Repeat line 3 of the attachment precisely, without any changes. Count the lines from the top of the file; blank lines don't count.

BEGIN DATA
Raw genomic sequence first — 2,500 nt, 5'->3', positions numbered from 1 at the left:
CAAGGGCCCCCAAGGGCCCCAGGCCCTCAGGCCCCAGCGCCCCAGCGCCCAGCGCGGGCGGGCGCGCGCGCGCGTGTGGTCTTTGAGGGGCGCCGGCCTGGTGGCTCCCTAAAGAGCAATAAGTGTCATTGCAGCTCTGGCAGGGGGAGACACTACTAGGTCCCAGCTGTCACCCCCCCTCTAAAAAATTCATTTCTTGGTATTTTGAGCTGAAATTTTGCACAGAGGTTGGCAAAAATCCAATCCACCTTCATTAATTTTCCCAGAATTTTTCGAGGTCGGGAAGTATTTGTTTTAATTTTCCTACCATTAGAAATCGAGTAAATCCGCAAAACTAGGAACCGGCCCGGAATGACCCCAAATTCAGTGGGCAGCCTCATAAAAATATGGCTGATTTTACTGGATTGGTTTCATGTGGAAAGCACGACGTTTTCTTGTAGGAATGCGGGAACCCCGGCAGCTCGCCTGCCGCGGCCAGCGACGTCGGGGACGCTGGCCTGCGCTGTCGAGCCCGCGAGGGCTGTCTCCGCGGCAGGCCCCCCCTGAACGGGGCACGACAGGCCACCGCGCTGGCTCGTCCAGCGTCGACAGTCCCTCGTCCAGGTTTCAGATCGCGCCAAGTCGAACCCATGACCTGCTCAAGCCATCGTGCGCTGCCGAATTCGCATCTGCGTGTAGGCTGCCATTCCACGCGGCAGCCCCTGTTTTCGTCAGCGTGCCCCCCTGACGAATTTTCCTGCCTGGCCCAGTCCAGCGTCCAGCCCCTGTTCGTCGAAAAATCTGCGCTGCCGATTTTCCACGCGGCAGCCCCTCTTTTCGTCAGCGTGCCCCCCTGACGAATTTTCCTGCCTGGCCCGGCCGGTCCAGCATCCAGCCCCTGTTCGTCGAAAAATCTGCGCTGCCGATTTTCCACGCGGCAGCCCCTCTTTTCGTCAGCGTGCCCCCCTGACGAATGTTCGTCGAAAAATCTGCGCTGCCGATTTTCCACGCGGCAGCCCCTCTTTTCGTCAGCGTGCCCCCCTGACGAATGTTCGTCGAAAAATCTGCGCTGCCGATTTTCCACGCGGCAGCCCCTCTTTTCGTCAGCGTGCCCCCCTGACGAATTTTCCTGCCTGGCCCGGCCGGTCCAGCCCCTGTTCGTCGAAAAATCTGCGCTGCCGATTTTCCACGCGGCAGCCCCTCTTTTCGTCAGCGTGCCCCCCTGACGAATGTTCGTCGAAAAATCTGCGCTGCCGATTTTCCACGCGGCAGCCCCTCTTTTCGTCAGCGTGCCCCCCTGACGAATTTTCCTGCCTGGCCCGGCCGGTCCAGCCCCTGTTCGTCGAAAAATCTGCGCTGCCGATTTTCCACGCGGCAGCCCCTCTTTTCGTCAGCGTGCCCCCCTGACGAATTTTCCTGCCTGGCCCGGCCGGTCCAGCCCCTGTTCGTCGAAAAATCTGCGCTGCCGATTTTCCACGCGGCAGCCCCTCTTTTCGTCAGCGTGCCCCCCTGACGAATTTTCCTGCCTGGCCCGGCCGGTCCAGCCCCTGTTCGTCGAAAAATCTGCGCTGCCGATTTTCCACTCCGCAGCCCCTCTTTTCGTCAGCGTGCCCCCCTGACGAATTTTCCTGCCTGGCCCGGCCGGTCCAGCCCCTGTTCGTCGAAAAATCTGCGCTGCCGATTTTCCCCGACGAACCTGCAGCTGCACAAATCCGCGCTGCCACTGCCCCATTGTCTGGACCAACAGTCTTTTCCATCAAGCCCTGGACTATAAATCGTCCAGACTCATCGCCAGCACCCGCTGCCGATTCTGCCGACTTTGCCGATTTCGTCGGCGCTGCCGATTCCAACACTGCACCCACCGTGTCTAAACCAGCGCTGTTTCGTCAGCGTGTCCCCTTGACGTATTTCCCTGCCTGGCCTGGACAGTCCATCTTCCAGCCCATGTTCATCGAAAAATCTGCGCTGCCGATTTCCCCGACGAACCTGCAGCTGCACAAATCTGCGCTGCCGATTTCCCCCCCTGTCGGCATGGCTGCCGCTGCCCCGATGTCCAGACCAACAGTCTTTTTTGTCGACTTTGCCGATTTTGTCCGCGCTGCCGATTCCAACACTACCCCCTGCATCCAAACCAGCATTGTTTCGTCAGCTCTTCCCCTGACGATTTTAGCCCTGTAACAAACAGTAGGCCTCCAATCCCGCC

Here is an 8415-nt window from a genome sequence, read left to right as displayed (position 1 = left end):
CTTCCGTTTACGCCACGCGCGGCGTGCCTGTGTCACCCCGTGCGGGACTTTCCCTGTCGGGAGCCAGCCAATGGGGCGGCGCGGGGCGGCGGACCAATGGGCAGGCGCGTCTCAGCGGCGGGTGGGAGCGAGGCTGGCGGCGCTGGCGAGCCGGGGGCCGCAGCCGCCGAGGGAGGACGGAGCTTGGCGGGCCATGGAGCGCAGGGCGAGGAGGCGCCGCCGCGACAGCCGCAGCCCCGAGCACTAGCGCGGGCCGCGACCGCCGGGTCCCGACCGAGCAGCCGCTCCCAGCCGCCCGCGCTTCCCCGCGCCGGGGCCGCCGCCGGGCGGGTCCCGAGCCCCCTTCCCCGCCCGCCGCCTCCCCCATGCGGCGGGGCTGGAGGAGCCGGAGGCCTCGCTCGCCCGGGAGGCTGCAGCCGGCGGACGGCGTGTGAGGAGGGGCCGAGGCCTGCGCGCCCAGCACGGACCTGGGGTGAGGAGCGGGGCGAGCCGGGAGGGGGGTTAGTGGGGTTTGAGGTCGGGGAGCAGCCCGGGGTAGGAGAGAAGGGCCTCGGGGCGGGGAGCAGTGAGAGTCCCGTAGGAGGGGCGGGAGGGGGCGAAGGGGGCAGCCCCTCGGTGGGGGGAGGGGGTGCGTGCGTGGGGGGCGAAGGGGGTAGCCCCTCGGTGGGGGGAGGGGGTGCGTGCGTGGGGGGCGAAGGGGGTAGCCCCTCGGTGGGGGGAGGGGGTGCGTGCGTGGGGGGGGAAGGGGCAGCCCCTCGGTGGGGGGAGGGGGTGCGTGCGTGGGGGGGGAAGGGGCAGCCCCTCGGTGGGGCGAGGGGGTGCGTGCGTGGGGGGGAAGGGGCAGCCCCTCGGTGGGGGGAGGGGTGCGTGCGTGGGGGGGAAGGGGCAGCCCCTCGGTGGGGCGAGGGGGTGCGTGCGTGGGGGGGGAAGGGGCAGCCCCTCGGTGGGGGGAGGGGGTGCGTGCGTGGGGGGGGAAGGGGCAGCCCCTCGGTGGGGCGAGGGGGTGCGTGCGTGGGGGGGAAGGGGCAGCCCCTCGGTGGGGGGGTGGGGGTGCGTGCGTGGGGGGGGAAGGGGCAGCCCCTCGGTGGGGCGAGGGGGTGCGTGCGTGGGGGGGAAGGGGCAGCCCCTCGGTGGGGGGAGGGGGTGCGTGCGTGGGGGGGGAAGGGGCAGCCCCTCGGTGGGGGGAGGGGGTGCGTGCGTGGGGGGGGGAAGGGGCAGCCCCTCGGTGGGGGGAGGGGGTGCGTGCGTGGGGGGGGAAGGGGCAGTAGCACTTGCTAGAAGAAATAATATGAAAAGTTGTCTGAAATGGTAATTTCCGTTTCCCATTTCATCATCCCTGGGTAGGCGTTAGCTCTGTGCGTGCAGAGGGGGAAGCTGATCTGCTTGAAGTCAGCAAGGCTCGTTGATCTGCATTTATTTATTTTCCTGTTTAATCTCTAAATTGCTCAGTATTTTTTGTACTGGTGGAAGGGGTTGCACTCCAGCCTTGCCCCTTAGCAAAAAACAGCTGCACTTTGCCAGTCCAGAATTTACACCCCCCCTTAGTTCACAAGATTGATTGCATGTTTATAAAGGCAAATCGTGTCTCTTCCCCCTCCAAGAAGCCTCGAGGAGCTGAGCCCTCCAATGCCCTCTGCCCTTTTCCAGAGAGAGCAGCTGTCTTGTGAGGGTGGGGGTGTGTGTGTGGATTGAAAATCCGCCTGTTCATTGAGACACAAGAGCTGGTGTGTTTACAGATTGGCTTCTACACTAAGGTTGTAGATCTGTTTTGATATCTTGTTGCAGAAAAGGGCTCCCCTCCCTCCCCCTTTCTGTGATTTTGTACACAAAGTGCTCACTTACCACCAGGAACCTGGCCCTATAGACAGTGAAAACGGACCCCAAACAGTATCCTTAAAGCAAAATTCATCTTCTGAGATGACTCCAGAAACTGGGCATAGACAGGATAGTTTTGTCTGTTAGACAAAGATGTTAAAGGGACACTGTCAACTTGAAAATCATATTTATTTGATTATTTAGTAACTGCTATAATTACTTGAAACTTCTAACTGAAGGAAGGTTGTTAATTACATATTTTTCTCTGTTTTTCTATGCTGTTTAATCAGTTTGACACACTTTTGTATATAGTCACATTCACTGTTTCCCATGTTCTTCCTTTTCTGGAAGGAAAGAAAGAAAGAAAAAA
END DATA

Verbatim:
Here is an 8415-nt window from a genome sequence, read left to right as displayed (position 1 = left end):